A Common-Sense Approach to Smooth Out the Ride

Those yellow rubber bumps on the curbside of a grocery store can be annoying, but they’re there to let the visually impaired know where the sidewalk ends and the roadway begins. These bumps can also serve as shoe scrapers, decorative talking points, or shopping cart speed bumps for shoppers in a rush. The bumps can be great fun for kids riding in the shopping cart – there’s nothing like a bone-jarring ride to bring out giggles and excitement in the kids.

A harsh ride in a truck,  on the other hand, does not bring about the same sort of grins and giggles.  When it comes to vehicle operation, the definition of what constitutes a rough or harsh ride depends largely upon the operator and occupants. When the vehicle occupant feels like there is little or reduced separation between the road and their body, the ride is considered harsh/rough.

Pushing the shopping cart across the rubber bumps at the grocery story may be irritating, but riding in a harsh-riding vehicle for hours on end is exhausting. Defining a harsh/rough ride depends on occupant opinion; whereas determining what is normal operation can be a “touchy” subject.

We know that shopping carts over the rubber bumps will always be harsh because the shopping cart has hard rubber tires, there is no cushion in the suspension, and those rubber bumps never change.  The same elements will help us determine whether or not a vehicle’s ride is harsh/rough or completely normal.

The road surface establishes the foundation of how a ride will feel. Short of riding a magic carpet, there will always be a connection with the road surface. Even with the most luxurious suspension systems, you can have a harsh/rough ride due to harsh road surfaces.  So, when investigating a harsh ride concern, you must first understand how the operating conditions will impact the vehicle ride.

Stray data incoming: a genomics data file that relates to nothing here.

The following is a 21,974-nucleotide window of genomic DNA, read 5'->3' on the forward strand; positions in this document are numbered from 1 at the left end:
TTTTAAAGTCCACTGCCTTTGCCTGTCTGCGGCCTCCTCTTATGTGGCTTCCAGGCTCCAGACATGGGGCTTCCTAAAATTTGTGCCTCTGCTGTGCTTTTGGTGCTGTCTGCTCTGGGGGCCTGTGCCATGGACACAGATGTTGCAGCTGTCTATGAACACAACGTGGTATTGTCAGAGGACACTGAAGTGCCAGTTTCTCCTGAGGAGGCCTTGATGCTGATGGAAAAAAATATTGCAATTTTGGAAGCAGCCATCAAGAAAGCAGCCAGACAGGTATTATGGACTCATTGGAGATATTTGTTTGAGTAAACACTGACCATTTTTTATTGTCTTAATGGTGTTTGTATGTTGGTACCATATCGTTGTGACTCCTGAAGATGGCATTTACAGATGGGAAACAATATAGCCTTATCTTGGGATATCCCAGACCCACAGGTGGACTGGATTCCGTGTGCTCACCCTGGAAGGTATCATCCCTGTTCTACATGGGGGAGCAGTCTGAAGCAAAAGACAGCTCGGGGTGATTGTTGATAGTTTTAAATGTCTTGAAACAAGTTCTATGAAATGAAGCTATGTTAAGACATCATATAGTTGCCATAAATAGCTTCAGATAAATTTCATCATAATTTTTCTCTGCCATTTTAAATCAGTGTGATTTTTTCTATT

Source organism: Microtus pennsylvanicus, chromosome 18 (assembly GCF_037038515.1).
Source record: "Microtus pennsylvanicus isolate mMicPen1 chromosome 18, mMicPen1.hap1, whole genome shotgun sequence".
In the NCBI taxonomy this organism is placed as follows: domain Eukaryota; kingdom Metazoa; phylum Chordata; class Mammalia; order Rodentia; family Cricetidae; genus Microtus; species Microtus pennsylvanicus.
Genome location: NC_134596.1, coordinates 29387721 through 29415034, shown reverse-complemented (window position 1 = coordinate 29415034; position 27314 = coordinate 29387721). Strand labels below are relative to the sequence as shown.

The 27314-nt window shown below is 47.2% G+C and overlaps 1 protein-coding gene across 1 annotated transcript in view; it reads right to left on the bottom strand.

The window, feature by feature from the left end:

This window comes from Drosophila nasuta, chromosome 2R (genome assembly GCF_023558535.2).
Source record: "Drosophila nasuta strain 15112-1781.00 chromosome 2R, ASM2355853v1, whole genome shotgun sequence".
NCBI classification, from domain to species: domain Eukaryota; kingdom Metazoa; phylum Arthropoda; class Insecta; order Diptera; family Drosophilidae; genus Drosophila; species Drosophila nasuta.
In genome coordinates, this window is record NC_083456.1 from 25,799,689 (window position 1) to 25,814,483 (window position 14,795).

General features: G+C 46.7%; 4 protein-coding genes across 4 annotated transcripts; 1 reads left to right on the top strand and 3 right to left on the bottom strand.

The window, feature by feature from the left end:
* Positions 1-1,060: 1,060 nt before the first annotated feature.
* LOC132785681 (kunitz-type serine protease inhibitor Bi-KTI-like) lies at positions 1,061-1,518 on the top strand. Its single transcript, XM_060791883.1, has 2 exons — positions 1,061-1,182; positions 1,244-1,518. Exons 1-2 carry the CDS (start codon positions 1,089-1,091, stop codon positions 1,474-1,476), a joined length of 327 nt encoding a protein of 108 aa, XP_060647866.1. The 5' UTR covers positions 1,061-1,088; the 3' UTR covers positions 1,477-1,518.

The next step is to inspect the components between the road and the vehicle occupants. Tires need to be the proper type for the application and inflated correctly, because over-inflation may result in a harder ride. Then, take a look at the suspension components for debris build-up, which might be preventing the suspension from working in its expected range of motion.

In addition, you should inspect for any bent or damaged components, including bent shocks, which can interfere with the suspension’s full operating range. During this inspection, also determine if any components have been replaced or added, since this could also modify the suspension operation from its original specifications.

So, what should you do if the vehicle still appears to ride harsh/rough after reviewing the operating surfaces and the tire/suspension system? Whenever possible, try operating another like-vehicle under the same conditions to compare the experiences.

Back at the grocery store,  you don’t have to swap a cart to know those hard rubber bumps will not get any softer, but you can identify and avoid the cart with the square wheel!

Additional tips for repair and maintenance of Class 4-8 trucks may be found in the Mitchell 1 ShopConnection Truck blog: https://mitchell1.com/shopconnection/category/truck/

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About the Author

Jake Schell

Jake Schell is an editorial consultant with Mitchell 1. Previously, he served as Product Manager for the Commercial Vehicle Group from 2002 to 2023. Prior to joining Mitchell 1, Jake spent 20 years as a technician. He holds a Chevrolet Master certification in the transmission category as well as ASE certifications in both cars and trucks.